ICJ urged to make Rohingya genocide report public

Rights groups say keeping reports confidential 'will undermine their effectiveness, allow Myanmar to skirt obligation'

ICJ urged to make Rohingya genocide report public
File photo: Gambia's Justice Minister Abubacarr Tambadou and Myanmar's leader Aung San Suu Kyi attend a hearing in a case filed by Gambia against Myanmar alleging genocide against the minority Rohingya population, at the International Court of Justice (ICJ) in The Hague on December 10, 2019

Over two dozen rights groups from various countries are urging the International Court of Justice (ICJ) to make Myanmar’s report on the Rohingya genocide available to the public.

Myanmar submitted the report to the ICJ late last month, stating what the government had done to prevent further acts of genocide against the country’s persecuted Rohingya Muslim minority.

In the joint letter sent to the ICJ on June 17 and made available to Anadolu Agency, 30 Rohingya rights groups expressed fears of misinformation if the report remains confidential.

“We fear that keeping the reports confidential will undermine their effectiveness and allow Myanmar to skirt its obligation to comply with the Court’s Order, and its continuing obligations under the [UN’s] 1948 Genocide Convention,” it states.

“We would like to respectfully urge the Court to make the 23 May 2020 report and all future reports (including any responses from The Gambia) available to the public on the Court’s website.”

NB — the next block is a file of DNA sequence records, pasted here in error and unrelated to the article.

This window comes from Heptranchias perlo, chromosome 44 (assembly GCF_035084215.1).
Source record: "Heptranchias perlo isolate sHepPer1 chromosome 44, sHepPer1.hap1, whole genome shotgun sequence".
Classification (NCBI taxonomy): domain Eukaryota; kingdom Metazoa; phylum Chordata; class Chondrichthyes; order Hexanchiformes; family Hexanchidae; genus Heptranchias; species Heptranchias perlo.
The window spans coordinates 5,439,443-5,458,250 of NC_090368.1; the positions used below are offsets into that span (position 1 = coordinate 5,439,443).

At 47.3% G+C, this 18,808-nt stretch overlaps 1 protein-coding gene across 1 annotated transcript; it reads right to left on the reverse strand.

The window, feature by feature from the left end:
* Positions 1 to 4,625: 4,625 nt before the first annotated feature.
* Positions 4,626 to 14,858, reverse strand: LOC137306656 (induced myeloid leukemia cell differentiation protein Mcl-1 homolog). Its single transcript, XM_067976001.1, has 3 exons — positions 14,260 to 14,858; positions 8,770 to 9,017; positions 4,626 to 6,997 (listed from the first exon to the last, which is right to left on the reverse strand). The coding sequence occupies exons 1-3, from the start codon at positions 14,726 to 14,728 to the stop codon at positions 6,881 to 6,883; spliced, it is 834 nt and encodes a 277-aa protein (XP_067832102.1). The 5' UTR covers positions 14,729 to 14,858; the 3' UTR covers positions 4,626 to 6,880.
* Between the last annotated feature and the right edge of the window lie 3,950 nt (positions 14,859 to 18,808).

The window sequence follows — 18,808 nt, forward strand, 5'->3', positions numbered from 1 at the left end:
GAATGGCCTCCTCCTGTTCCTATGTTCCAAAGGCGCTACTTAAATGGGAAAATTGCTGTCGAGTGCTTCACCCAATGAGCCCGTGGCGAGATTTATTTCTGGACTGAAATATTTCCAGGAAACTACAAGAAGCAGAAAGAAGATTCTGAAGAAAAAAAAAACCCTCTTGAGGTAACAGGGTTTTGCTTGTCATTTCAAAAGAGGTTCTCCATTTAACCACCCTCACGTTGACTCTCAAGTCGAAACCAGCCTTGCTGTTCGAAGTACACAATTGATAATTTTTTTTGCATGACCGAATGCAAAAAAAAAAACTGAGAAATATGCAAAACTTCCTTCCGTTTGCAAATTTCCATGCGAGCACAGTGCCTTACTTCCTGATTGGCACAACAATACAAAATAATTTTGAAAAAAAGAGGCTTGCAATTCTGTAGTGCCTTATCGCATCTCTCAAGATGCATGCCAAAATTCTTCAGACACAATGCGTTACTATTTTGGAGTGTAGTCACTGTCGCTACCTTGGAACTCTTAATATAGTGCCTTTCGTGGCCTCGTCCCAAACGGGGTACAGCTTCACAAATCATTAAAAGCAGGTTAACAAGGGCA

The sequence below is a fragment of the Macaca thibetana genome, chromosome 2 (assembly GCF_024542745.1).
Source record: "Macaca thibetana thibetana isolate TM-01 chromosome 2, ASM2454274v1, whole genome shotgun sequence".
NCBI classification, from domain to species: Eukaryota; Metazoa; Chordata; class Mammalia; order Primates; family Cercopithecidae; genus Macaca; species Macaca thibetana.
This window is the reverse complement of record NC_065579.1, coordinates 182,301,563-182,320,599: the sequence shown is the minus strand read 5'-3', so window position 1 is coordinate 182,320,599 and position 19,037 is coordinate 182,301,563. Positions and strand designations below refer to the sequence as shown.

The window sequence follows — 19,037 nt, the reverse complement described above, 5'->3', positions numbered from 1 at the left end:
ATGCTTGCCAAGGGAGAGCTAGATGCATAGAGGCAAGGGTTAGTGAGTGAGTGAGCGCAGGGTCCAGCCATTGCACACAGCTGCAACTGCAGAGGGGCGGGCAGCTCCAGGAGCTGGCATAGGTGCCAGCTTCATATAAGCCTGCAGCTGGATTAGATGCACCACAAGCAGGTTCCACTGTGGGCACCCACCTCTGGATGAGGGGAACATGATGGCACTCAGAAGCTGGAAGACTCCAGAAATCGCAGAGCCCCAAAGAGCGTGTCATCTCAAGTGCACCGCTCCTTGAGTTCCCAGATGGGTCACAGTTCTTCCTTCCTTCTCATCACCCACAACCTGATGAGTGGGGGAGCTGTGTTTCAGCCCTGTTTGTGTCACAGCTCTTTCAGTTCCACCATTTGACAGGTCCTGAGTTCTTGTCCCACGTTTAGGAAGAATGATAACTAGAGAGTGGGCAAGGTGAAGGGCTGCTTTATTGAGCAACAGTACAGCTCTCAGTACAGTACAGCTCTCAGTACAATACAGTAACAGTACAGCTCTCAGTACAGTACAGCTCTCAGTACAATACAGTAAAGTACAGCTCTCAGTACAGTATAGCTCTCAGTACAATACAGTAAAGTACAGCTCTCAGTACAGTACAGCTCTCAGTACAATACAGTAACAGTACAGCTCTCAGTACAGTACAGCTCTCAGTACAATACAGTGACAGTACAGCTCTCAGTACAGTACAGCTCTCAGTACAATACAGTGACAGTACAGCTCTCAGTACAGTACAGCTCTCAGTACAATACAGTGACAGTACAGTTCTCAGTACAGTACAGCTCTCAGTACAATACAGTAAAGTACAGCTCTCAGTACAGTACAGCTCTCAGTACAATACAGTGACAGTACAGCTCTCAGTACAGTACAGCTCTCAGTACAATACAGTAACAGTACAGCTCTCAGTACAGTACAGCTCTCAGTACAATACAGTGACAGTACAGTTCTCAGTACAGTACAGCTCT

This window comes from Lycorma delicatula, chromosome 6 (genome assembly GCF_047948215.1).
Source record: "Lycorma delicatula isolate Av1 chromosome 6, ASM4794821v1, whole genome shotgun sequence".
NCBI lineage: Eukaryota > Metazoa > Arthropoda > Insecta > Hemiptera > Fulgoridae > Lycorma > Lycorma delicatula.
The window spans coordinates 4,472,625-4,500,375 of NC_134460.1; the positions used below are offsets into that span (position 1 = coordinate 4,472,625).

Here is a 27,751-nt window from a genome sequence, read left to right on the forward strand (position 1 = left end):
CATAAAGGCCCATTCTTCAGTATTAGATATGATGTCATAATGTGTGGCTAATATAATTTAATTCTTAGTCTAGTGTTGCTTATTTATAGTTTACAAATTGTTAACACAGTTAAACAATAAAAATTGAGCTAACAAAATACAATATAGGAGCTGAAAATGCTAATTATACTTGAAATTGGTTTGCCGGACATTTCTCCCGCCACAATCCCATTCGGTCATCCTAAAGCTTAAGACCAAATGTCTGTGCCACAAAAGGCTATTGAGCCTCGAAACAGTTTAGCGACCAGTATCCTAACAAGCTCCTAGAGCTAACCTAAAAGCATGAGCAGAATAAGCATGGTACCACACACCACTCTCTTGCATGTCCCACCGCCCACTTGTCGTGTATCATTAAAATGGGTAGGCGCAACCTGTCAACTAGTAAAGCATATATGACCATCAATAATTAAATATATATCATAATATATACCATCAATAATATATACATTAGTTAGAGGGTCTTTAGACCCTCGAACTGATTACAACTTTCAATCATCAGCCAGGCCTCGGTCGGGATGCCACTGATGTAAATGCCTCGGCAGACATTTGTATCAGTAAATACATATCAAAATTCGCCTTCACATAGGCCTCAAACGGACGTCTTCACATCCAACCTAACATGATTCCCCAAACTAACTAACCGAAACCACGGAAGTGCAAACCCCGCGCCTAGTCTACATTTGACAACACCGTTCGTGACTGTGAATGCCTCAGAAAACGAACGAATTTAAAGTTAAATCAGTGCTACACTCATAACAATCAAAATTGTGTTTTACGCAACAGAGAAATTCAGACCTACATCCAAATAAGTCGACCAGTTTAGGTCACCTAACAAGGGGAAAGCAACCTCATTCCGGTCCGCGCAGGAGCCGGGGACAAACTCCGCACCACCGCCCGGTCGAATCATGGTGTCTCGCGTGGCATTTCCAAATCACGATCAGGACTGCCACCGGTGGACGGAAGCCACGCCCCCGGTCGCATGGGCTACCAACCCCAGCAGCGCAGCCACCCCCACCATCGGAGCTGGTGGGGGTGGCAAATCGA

According to a January 23 ruling by the ICJ, Myanmar is obliged to take all measures to protect the Rohingya community from mental and physical harm, as well as from the deliberate infliction of life conditions that cause their “physical destruction” and measures “intended to prevent births within the group.”

Stressing the need to ensure public confidence in the trial process, the rights groups said “the non-public nature of the reports will prevent Rohingya communities and other observers who may have relevant information and expertise from being able to scrutinize Myanmar’s reports.”

“The reporting requirement may not fulfill its intended purpose, especially given that United Nations investigators are not able to operate within Myanmar,” the letter said.

It warned that “misinterpretation may arise even among the Rohingya people” if the report was not made public.

“It is also a simple fact that Rohingya communities may misinterpret the confidential nature of the reports as acceptance or endorsement of Myanmar’s position – or as a sign that the plight of the Rohingya is being forgotten, even as the case advances,” the letter said.

Persecuted people 

The Rohingya, described by the UN as the world's most persecuted people, have faced heightened fears of attack since dozens were killed in communal violence in 2012.

According to Amnesty International, more than 750,000 Rohingya refugees, mostly women, and children fled Myanmar and crossed into neighboring Bangladesh after Myanmar forces launched a brutal crackdown in August 2017.

Since Aug. 25, 2017, nearly 24,000 Rohingya Muslims have been killed by Myanmar’s state forces, according to a report by the Ontario International Development Agency (OIDA).

More than 34,000 Rohingya were also thrown into fires, while over 114,000 others were beaten, said the OIDA report, titled Forced Migration of Rohingya: The Untold Experience.

As many as 18,000 Rohingya women and girls were raped by Myanmar’s army and police, while over 115,000 Rohingya homes were burned down and 113,000 others vandalized, it added.